At the center of a five-year, multi-state push for more natural gas vehicle (NGV) use, Oklahoma has passed a milestone in putting together a network of fueling stations along its interstate highways, drawing praise Tuesday from Washington, DC-based trade group NGVAmerica.

The oil/natural gas-rich Sooner State now has at least one compressed natural gas (CNG) fueling station every 100 miles of interstate highways. “Oklahoma’s robust NGV fueling network continues to support the state’s growing number of motorists looking to take advantage of natural gas as a motor fuel,” said Matt Godlewski, NGVAmerica president.

In 2011, Gov. Mary Fallin established a push in the state to develop more use of natural gas in transportation (see Daily GPI, Nov. 10, 2011). Fallin established a state energy plan stressing the importance of natural gas as a motor fuel.

The initial goal was to establish at least one CNG station every 100 miles of interstates by the end of 2015. Godlewski said the mission has been accomplished, and Oklahoma has provided “an impressive example for other states looking to transition to natural gas.”

Fallin and a number of CNG retail providers — OnCue Express, Love’s Travel Stops, Sparq Natural Gas, Oklahoma Natural Gas and Tulsa Gas Technologies — gathered recently to mark the milestone at an OnCue Express CNG station in Billings, OK.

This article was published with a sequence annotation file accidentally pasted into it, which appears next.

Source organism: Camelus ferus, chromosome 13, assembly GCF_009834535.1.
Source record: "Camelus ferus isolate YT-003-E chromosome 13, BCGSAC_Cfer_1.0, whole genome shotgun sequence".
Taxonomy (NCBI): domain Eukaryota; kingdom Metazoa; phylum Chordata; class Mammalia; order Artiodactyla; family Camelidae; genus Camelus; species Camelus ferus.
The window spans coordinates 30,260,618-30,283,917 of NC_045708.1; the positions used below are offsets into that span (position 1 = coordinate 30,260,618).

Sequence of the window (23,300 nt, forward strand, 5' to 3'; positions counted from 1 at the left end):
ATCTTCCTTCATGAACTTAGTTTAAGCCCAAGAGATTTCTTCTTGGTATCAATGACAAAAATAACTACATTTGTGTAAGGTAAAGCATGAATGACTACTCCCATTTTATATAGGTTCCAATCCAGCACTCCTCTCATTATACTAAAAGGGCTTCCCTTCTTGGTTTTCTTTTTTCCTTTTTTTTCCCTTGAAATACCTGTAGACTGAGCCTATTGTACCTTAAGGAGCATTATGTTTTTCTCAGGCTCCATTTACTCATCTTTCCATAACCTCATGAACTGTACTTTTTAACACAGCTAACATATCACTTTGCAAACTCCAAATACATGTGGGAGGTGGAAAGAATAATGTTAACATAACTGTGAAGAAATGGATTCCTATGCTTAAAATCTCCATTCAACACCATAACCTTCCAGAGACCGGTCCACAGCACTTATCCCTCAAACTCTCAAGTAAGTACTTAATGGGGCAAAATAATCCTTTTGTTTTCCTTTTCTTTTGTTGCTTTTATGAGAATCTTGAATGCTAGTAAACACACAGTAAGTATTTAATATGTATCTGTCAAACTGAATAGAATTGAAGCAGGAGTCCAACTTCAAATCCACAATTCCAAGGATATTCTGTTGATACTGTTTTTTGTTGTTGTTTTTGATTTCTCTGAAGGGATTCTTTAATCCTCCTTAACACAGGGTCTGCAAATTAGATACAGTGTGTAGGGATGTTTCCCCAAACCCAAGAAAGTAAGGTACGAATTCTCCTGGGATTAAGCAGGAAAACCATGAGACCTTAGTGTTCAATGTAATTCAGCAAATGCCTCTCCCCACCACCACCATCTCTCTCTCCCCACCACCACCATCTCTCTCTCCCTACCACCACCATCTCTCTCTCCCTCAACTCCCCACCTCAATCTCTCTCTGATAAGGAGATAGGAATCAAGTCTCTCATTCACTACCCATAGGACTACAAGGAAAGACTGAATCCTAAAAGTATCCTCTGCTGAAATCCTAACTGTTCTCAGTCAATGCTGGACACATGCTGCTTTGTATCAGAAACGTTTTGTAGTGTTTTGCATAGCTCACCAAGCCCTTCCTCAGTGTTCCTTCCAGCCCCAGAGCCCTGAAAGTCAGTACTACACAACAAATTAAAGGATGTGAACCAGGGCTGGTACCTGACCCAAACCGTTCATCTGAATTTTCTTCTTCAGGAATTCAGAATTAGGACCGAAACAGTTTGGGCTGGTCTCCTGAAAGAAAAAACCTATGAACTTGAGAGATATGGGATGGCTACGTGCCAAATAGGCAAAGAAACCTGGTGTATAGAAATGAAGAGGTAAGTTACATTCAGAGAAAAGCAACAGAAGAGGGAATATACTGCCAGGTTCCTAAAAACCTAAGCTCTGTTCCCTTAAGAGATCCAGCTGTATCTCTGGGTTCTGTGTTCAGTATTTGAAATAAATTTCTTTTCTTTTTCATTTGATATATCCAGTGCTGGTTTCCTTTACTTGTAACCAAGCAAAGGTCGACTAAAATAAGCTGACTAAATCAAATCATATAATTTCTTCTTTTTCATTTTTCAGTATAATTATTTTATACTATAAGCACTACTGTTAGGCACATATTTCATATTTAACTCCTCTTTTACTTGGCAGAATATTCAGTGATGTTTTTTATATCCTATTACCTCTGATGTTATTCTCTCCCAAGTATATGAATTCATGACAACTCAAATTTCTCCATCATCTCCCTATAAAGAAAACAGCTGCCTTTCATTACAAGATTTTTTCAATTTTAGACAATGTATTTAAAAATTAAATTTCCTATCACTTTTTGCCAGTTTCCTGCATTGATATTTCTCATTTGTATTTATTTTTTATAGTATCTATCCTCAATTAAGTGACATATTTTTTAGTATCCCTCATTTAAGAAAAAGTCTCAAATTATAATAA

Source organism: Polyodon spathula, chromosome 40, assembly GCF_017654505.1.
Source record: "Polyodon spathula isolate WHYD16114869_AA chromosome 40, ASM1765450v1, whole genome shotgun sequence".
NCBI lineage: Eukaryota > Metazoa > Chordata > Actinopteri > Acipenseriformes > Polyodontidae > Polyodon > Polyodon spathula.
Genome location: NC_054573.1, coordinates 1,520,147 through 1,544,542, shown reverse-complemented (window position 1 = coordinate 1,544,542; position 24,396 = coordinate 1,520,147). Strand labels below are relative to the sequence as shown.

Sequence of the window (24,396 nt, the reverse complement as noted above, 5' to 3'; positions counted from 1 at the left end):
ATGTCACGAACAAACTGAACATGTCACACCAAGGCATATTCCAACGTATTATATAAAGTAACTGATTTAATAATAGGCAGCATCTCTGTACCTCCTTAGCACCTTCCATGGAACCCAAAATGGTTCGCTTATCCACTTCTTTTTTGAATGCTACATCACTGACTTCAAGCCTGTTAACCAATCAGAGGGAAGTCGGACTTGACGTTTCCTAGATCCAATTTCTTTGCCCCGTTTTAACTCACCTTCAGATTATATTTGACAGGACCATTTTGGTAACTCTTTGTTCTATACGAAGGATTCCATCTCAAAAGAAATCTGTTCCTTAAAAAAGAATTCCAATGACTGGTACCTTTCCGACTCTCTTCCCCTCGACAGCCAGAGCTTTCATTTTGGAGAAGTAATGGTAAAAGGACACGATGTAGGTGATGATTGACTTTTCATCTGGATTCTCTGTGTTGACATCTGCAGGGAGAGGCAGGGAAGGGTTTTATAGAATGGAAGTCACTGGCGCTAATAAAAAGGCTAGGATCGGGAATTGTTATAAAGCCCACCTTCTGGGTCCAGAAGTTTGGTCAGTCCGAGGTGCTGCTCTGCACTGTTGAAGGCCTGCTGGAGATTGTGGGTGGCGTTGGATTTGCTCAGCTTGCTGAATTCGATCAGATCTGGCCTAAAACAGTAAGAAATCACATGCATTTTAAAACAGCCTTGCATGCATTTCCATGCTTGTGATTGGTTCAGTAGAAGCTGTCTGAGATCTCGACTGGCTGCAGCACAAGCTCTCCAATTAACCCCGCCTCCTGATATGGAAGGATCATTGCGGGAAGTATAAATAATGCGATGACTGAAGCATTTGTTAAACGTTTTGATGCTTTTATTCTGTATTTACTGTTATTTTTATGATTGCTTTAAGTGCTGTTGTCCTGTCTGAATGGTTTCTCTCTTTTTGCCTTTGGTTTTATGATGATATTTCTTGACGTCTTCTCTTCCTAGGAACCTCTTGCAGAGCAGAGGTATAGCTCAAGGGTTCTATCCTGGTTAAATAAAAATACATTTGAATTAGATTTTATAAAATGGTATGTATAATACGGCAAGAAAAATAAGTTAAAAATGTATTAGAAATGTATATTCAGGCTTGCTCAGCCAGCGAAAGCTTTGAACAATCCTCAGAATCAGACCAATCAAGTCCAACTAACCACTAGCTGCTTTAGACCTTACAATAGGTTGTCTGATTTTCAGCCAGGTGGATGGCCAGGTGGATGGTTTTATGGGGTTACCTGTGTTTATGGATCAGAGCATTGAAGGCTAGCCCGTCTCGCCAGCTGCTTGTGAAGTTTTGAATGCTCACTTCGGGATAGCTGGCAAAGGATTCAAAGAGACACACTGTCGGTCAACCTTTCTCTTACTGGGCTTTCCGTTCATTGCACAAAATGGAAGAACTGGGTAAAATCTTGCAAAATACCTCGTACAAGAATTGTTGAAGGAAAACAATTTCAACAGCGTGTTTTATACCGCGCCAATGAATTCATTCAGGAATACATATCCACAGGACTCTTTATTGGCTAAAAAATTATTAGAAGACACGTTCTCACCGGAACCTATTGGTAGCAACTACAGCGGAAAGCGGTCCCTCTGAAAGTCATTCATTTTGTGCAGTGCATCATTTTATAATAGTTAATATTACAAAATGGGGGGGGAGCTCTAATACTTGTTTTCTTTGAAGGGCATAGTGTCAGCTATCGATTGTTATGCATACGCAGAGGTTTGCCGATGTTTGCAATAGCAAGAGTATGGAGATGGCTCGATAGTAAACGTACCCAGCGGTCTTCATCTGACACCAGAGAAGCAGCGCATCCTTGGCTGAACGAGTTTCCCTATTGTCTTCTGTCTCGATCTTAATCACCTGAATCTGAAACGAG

In 2011, Fallin joined the governors of Colorado, Pennsylvania and Wyoming in signing a pact designed to increase the use of NGVs in the fleets of each state. A memorandum of understanding called for the states to aggregate fleet vehicle procurements with the intent of creating a demand base sufficient to support the design, manufacture and sale of NGVs by U.S. manufacturers.

Eventually, more than 100 bids from dealers in 28 states were received as part of a 22-state effort to get bids from the auto industry to supply NGVs for government fleets in each of the states (see Daily GPI, Oct. 8, 2012).

Godlewski called Oklahoma the nation’s leader in NGVs and fueling infrastructure on a per-capita basis. “The state has saved more than $1 million in fuel costs after converting most of its fleet to CNG,” he said.